Preventing Erosion Resistance in Gas Turbine

While India's defense expenditure continues to grow annually, its 2019 budget was set at $61 billion, a modest amount when compared to the $261 billion spent by China.

This budget deficit both concerns and challenges India's combat readiness in regions that see high levels of conflict, such as the Sino-Indian border. Possessing fewer weapons is most definitely a problem, especially if these weapons are in poor condition. This could lead to a real tragedy for India.

Turbofan Jet Engine.

Turbofan Jet Engine. Image Credit: Ducom

Tribology is well known for its ability to improve the functional state of weapons. When tribology-enabled, wear-resistant materials are embedded into a machine’s components, they are able to reduce its power consumption while increasing the service life of its components.

NAL has worked with the Indian defense department for a long time. It is currently focused on the development of new technologies aimed at lowering costs and time associated with the design, prototyping, manufacturing and maintenance of aerospace systems.

A key example is the GTMAP (gas turbine materials and processes) national initiative from the Indian defense department. This program aims to develop expertise in materials and manufacturing, thus enabling the development of robust gas turbine technologies for the Indian Air Force.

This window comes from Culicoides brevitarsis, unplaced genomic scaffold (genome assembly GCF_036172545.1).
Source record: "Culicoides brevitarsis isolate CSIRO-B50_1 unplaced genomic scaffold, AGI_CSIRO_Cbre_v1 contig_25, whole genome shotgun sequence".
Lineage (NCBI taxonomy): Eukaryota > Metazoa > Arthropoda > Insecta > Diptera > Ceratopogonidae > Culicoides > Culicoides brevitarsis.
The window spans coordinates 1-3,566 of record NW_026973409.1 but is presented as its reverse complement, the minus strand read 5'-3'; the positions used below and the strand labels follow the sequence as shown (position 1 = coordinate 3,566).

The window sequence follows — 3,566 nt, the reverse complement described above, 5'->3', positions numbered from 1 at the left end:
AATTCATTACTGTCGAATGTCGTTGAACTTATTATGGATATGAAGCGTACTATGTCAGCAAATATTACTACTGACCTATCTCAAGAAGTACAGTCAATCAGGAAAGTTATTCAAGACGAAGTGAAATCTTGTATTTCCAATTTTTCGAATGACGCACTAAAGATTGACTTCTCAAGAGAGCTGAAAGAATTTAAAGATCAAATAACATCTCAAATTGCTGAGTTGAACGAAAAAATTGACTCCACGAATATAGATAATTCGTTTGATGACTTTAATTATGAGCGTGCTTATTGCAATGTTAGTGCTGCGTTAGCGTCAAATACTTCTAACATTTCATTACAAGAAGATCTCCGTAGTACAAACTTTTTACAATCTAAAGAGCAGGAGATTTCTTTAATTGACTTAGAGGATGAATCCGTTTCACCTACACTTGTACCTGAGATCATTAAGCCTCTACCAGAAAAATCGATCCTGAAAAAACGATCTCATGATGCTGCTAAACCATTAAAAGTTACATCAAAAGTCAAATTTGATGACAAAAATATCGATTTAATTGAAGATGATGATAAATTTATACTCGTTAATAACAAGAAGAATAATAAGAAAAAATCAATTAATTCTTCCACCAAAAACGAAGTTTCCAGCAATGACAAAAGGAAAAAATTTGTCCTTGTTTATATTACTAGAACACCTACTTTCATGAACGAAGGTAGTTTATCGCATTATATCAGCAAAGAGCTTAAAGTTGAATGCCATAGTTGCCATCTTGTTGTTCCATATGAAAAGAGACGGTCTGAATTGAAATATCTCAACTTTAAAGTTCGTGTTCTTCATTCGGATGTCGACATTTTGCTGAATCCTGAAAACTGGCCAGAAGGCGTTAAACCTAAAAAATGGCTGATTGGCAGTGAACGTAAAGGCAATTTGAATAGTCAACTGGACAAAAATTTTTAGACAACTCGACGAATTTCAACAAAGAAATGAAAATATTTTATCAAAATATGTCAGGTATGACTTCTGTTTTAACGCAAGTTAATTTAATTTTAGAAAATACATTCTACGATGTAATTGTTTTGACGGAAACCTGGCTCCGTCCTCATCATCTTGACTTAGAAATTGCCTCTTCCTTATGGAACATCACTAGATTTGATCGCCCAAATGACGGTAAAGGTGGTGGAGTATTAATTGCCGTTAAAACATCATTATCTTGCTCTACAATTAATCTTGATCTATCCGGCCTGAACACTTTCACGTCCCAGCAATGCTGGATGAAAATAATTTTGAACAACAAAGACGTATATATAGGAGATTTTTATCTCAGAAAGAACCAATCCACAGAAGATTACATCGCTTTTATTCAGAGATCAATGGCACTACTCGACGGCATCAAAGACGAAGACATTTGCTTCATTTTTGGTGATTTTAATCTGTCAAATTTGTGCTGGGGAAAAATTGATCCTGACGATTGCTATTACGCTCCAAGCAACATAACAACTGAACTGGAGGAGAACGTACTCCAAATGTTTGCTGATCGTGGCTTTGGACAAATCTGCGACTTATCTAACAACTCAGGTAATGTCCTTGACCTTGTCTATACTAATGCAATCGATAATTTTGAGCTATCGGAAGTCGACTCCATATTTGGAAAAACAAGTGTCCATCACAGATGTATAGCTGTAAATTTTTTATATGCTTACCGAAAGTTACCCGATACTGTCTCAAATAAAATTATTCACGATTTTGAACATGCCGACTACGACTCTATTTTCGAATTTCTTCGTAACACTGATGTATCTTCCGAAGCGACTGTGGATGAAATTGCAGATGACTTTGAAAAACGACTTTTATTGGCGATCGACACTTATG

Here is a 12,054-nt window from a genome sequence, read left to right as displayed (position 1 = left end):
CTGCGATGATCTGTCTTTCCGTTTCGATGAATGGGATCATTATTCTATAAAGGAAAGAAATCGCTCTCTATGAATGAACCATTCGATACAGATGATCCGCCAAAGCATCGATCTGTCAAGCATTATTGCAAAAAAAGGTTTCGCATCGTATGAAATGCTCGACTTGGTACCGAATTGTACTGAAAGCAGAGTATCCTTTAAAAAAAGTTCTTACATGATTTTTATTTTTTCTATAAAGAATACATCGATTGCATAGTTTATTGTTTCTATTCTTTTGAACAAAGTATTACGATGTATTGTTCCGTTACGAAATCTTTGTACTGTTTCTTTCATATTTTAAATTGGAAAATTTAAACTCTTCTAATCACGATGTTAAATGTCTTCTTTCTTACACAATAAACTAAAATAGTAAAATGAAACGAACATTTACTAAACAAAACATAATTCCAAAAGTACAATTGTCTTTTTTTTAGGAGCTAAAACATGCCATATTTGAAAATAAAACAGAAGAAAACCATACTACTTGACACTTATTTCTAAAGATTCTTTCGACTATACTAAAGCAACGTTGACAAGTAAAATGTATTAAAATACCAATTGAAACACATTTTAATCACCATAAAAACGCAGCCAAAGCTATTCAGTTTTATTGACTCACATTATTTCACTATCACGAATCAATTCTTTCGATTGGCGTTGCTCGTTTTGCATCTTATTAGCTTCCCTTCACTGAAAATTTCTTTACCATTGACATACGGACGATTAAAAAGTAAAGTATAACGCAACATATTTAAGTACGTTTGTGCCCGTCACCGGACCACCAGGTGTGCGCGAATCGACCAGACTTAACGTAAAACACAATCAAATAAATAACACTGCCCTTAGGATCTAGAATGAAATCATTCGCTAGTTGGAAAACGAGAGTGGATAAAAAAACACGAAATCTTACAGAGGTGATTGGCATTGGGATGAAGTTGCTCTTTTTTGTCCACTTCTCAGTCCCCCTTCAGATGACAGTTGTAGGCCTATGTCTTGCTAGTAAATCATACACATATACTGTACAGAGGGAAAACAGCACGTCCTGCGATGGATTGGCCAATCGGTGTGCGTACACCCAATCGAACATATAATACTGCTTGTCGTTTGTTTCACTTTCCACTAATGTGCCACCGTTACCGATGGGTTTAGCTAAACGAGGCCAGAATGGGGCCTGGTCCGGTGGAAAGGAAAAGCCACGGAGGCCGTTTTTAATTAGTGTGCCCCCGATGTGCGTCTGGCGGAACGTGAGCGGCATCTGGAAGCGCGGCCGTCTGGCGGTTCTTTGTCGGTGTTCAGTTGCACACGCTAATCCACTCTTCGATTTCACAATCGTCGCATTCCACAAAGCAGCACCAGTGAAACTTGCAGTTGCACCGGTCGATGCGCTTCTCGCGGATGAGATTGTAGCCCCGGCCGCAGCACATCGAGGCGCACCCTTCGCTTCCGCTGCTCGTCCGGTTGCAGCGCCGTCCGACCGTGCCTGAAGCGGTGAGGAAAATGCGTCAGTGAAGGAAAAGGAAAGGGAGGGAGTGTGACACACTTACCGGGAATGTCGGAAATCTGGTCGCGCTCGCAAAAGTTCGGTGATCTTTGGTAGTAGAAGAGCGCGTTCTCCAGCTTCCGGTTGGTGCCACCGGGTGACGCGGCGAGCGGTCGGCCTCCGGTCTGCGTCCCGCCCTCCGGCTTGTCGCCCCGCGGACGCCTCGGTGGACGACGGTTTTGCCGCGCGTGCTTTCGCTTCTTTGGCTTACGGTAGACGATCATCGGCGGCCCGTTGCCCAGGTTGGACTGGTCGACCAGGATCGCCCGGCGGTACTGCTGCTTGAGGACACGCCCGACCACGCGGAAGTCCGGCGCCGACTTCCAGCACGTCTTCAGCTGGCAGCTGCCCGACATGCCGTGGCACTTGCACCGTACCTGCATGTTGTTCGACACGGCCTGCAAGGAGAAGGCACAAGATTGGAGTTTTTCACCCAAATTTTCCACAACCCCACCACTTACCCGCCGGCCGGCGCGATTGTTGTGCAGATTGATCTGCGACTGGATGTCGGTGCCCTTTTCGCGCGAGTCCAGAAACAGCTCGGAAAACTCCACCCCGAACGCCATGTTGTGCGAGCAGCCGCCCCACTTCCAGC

Fretting wear of turbine blades due to radial strain and vibration.

Fretting wear of turbine blades due to radial strain and vibration. Image Credit: Ducom 

One such emerging program in the field of GTMAP is working to develop and deploy hard face coatings that are designed to improve the functional state of gas turbines. These coatings are expected to endure severe fretting and erosion in both the compressor and high pressure turbine parts of an engine.

Why Erosion Resistance in Gas Turbines is a Huge Concern

It is impossible to avoid solid particle erosion (SPE), which is triggered by airborne particles such as sand, dust and fly ashes. Impact and ingestion of these particles can damage components such as rotor blades and stator vanes.

An appropriate surface finish is therefore vital for aerodynamic efficiency. Erosion causes surface profile deterioration, which leads to reduced engine power, compressor stalls and, in some extreme cases, full blade failures.

Innovative Solutions from NAL to Address Poor Erosion Resistance

Ideally, a coating should decentralize any stress caused by the erodent, while simultaneously arresting crack propagation and coating delamination. Single phase coatings such as TiN and TiAlN display high levels of erosion resistance for glancing incidence, but these show poorer erosion resistance at regular incidence angles because of their low toughness and the high stress of applications.

To address these issues, second generation coatings were developed which possessed a suitable combination of soft (metallic) multi-layered and hard (ceramic) design components.

NAL has created ultra-thin (3-4 nm) metal/ceramic bilayers that have ultra-small grain sizes. This introduces many interfaces for energy dissipation while balancing ductility with hardness.

The use of exceptionally smooth coatings possessing a surface roughness of Ra = 35 nm, which were deployed using magnetron sputtering, ensured that aerodynamic properties were not affected. A thin coating of < 10 microns added just 5 mg/cm2 mass to the compressor blade, allowing for minimal mass penalty.